Arbor Day 2018: History, Facts, and Date

Plant a Tree this Arbor Day!

By Alice Cary
Arbor Day
Jacob_09/Shutterstock

Arbor Day 2018 falls on Friday, April 27. Dedicate a tree to someone who is special to you, and check out these facts about Arbor Day and the man who founded it.

“Other holidays repose upon the past;
Arbor Day proposes for the future.”

–J. Sterling Morton.

What is Arbor Day?

Arbor Day, much like Earth Day, is a holiday that celebrates nature. Its purpose is to encourage people to plant trees, and many communities take the opportunity to organize tree-planting and litter-collecting events on or around the holiday. A popular Arbor Day tradition is to plant a tree in honor or memory of a loved one. 

Arbor Day sprouted from the mind of a zealous tree lover named Julius Sterling Morton, who had a passion for planting all kinds of trees. The first Arbor Day occurred on April 10, 1872, in Nebraska City, Nebraska.

Arbor Day tree planting in NYC, 1908. Photo from Library of Congress.
A New York City school celebrates Arbor Day 1908 by planting trees. Looks like fun! Photo by George Grantham Bain, courtesy of The Library of Congress.

When is Arbor Day?

Today, Arbor Day is celebrated on the last Friday in April, although some states observe it on dates that better coincide with the local area’s planting times. For instance, Hawaii celebrates Arbor Day on the first Friday of November, and Alaskans celebrate it on the third Monday in May. 

Oak tree

Who was Julius Sterling Morton?

  • Morton was born in Adams, New York, in 1832 , but his life took a decisive turn on his wedding day in October 1854. After he and his bride, Caroline Joy French were married in Detroit, they headed west for adventure in the wilds of Nebraska Territory. The couple settled on 160 treeless acres (the key word here is treeless).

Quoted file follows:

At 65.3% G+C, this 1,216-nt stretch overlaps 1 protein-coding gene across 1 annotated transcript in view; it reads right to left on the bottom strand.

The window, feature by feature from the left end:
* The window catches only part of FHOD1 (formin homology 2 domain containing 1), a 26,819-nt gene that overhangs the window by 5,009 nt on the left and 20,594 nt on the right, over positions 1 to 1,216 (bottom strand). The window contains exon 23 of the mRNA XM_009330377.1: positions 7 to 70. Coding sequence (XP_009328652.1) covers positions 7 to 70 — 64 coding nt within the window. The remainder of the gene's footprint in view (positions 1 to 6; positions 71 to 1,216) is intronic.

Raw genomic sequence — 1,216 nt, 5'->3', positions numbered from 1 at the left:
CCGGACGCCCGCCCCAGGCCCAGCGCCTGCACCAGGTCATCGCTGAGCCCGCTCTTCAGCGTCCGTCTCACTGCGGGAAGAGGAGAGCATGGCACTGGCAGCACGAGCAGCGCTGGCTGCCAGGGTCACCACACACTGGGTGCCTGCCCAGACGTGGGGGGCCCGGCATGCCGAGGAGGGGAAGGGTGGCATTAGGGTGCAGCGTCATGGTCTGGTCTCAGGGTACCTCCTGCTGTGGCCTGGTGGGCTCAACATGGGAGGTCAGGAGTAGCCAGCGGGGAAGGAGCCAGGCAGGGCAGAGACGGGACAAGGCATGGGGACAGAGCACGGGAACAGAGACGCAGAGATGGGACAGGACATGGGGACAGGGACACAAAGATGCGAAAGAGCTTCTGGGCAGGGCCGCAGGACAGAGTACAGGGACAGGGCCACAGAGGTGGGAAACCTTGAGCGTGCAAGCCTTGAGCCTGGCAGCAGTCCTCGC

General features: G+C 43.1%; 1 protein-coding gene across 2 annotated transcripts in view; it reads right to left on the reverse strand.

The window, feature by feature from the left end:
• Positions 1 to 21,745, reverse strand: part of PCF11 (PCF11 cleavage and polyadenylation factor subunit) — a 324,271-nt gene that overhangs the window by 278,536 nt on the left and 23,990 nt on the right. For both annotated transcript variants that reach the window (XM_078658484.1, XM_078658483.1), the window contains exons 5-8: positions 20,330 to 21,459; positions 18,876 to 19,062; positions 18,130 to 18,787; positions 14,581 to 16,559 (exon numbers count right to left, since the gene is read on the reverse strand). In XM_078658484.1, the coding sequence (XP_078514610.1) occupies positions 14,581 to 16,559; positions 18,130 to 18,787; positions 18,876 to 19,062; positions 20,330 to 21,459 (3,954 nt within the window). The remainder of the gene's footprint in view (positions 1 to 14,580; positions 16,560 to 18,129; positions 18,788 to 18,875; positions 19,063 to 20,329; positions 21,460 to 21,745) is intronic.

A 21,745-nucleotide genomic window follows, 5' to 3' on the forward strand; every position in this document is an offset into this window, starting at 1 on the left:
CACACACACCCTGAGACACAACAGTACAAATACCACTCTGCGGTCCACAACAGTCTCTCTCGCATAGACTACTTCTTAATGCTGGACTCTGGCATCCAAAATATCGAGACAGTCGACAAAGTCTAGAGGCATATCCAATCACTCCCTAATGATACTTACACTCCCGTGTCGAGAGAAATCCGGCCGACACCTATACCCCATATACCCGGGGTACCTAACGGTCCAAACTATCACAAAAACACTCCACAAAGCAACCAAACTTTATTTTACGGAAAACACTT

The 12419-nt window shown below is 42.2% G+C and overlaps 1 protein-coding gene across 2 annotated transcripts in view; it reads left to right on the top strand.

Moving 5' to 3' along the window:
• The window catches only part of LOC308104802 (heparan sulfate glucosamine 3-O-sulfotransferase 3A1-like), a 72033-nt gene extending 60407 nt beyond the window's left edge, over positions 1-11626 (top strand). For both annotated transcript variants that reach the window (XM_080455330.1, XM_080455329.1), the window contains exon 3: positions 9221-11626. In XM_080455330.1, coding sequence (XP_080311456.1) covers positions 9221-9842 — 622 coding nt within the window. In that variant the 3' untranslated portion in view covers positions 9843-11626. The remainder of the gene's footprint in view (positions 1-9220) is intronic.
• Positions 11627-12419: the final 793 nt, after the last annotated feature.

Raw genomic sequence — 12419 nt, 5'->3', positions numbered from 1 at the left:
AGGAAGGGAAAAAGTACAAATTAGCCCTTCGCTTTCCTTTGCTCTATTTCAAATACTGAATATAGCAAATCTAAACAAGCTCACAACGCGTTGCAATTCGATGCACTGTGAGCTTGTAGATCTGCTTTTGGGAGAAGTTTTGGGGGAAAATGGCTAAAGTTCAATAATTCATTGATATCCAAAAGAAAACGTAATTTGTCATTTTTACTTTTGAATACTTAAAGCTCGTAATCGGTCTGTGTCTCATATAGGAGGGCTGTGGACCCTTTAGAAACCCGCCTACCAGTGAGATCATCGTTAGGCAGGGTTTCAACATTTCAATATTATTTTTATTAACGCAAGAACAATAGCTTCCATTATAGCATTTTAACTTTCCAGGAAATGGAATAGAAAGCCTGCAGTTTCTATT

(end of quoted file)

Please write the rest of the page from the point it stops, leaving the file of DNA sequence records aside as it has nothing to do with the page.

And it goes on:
• Despite having a busy career and four sons, Morton planted thousands of trees on the homestead he called the Morton “ranche.” He planted an apple orchard, as well as peach, plum, and pear trees, plus cottonwoods, evergreens, beeches, and more.
  • Morton worked as a journalist and a politician, becoming secretary and acting governor of the Nebraska Territory from 1858 to 1861.
  • In 1872, Morton declared: “If I had the power, I would compel every man in the State who had a home of his own to plant out and cultivate fruit trees.”    
  • In 1893, President Grover Cleveland appointed him U.S. secretary of agriculture. He also served on the Nebraska State Board of Agriculture and the State Horticultural Society.
  • Morton took every opportunity he could to spread the word. He gave speeches and filled his newspaper with agricultural advice, urging Nebraskans to plant trees and try new crops. 

Sec. of Agriculture Edwin T. Meredith and the District Federation of Women's Clubs plant a tree in honor of J. Sterling Morton, founder of Arbor Day. Photo from Library of Congress.
Secretary of Agriculture Edwin T. Meredith and the District Federation of Women’s Clubs plant a tree in honor of J. Sterling Morton in May 1920. Photo courtesy of The Library of Congress.

The History of Arbor Day

  • The first Arbor Day occurred on April 10, 1872, in Nebraska City, Nebraska. It’s estimated that nearly one million trees were planted on this day.
  • By April 22, 1885, Arbor Day had become a legal holiday in Nebraska. (The date was changed to April 22 to honor Morton’s birthday, which was also the 22nd of April.)